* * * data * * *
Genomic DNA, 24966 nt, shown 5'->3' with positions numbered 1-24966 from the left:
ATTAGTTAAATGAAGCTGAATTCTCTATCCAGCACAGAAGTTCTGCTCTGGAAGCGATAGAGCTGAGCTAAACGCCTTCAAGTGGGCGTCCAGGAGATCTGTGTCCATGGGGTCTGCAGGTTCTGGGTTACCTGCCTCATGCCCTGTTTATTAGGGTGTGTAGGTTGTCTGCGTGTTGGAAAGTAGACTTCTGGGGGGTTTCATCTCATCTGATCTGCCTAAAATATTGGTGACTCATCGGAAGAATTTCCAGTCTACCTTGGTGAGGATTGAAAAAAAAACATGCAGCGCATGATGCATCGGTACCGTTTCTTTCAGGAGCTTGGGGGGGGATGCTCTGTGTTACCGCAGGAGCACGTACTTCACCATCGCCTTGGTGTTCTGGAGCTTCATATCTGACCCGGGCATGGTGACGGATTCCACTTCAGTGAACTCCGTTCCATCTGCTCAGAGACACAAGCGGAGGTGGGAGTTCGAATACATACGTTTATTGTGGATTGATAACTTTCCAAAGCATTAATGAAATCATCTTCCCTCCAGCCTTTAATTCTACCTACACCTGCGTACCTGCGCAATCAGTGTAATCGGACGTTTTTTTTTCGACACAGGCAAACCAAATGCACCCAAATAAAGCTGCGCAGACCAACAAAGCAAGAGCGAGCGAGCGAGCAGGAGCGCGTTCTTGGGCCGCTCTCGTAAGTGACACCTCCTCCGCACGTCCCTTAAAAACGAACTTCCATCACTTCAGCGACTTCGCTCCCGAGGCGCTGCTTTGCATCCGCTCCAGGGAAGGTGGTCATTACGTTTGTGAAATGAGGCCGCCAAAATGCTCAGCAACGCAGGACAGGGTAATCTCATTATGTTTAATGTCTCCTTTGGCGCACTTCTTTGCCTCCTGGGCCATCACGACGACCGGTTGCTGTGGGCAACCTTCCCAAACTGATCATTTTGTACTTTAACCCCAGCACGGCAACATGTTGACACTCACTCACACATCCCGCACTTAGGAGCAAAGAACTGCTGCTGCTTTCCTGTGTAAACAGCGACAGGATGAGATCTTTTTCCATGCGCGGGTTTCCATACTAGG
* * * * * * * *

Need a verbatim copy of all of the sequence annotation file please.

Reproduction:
Genomic DNA, 24966 nt, shown 5'->3' with positions numbered 1-24966 from the left:
ATTAGTTAAATGAAGCTGAATTCTCTATCCAGCACAGAAGTTCTGCTCTGGAAGCGATAGAGCTGAGCTAAACGCCTTCAAGTGGGCGTCCAGGAGATCTGTGTCCATGGGGTCTGCAGGTTCTGGGTTACCTGCCTCATGCCCTGTTTATTAGGGTGTGTAGGTTGTCTGCGTGTTGGAAAGTAGACTTCTGGGGGGTTTCATCTCATCTGATCTGCCTAAAATATTGGTGACTCATCGGAAGAATTTCCAGTCTACCTTGGTGAGGATTGAAAAAAAAACATGCAGCGCATGATGCATCGGTACCGTTTCTTTCAGGAGCTTGGGGGGGGATGCTCTGTGTTACCGCAGGAGCACGTACTTCACCATCGCCTTGGTGTTCTGGAGCTTCATATCTGACCCGGGCATGGTGACGGATTCCACTTCAGTGAACTCCGTTCCATCTGCTCAGAGACACAAGCGGAGGTGGGAGTTCGAATACATACGTTTATTGTGGATTGATAACTTTCCAAAGCATTAATGAAATCATCTTCCCTCCAGCCTTTAATTCTACCTACACCTGCGTACCTGCGCAATCAGTGTAATCGGACGTTTTTTTTTCGACACAGGCAAACCAAATGCACCCAAATAAAGCTGCGCAGACCAACAAAGCAAGAGCGAGCGAGCGAGCAGGAGCGCGTTCTTGGGCCGCTCTCGTAAGTGACACCTCCTCCGCACGTCCCTTAAAAACGAACTTCCATCACTTCAGCGACTTCGCTCCCGAGGCGCTGCTTTGCATCCGCTCCAGGGAAGGTGGTCATTACGTTTGTGAAATGAGGCCGCCAAAATGCTCAGCAACGCAGGACAGGGTAATCTCATTATGTTTAATGTCTCCTTTGGCGCACTTCTTTGCCTCCTGGGCCATCACGACGACCGGTTGCTGTGGGCAACCTTCCCAAACTGATCATTTTGTACTTTAACCCCAGCACGGCAACATGTTGACACTCACTCACACATCCCGCACTTAGGAGCAAAGAACTGCTGCTGCTTTCCTGTGTAAACAGCGACAGGATGAGATCTTTTTCCATGCGCGGGTTTCCATACTAGG